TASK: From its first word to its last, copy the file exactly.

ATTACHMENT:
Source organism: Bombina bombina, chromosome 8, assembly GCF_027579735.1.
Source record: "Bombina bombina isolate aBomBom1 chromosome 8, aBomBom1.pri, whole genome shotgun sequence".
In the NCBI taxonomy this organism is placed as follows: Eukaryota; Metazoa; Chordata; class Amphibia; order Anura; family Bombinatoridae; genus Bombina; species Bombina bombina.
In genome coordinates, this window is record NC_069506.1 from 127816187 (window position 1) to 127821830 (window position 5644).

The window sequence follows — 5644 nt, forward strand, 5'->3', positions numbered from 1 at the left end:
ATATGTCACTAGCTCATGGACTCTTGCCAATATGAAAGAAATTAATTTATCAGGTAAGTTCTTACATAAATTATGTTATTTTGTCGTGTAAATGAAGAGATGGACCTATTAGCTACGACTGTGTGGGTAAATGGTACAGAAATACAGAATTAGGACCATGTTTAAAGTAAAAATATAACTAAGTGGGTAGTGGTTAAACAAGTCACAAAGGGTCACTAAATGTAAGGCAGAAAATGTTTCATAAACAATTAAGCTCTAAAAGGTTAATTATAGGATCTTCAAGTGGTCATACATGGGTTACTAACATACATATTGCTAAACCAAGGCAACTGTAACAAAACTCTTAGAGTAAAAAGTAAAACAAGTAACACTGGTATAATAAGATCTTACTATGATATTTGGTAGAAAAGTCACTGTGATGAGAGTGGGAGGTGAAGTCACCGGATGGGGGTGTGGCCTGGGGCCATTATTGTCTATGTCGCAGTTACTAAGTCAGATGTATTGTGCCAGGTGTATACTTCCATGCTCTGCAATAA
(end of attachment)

Source organism: Bombina bombina, chromosome 8, assembly GCF_027579735.1.
Source record: "Bombina bombina isolate aBomBom1 chromosome 8, aBomBom1.pri, whole genome shotgun sequence".
In the NCBI taxonomy this organism is placed as follows: Eukaryota; Metazoa; Chordata; class Amphibia; order Anura; family Bombinatoridae; genus Bombina; species Bombina bombina.
In genome coordinates, this window is record NC_069506.1 from 127816187 (window position 1) to 127821830 (window position 5644).

The window sequence follows — 5644 nt, forward strand, 5'->3', positions numbered from 1 at the left end:
ATATGTCACTAGCTCATGGACTCTTGCCAATATGAAAGAAATTAATTTATCAGGTAAGTTCTTACATAAATTATGTTATTTTGTCGTGTAAATGAAGAGATGGACCTATTAGCTACGACTGTGTGGGTAAATGGTACAGAAATACAGAATTAGGACCATGTTTAAAGTAAAAATATAACTAAGTGGGTAGTGGTTAAACAAGTCACAAAGGGTCACTAAATGTAAGGCAGAAAATGTTTCATAAACAATTAAGCTCTAAAAGGTTAATTATAGGATCTTCAAGTGGTCATACATGGGTTACTAACATACATATTGCTAAACCAAGGCAACTGTAACAAAACTCTTAGAGTAAAAAGTAAAACAAGTAACACTGGTATAATAAGATCTTACTATGATATTTGGTAGAAAAGTCACTGTGATGAGAGTGGGAGGTGAAGTCACCGGATGGGGGTGTGGCCTGGGGCCATTATTGTCTATGTCGCAGTTACTAAGTCAGATGTATTGTGCCAGGTGTATACTTCCATGCTCTGCAATAA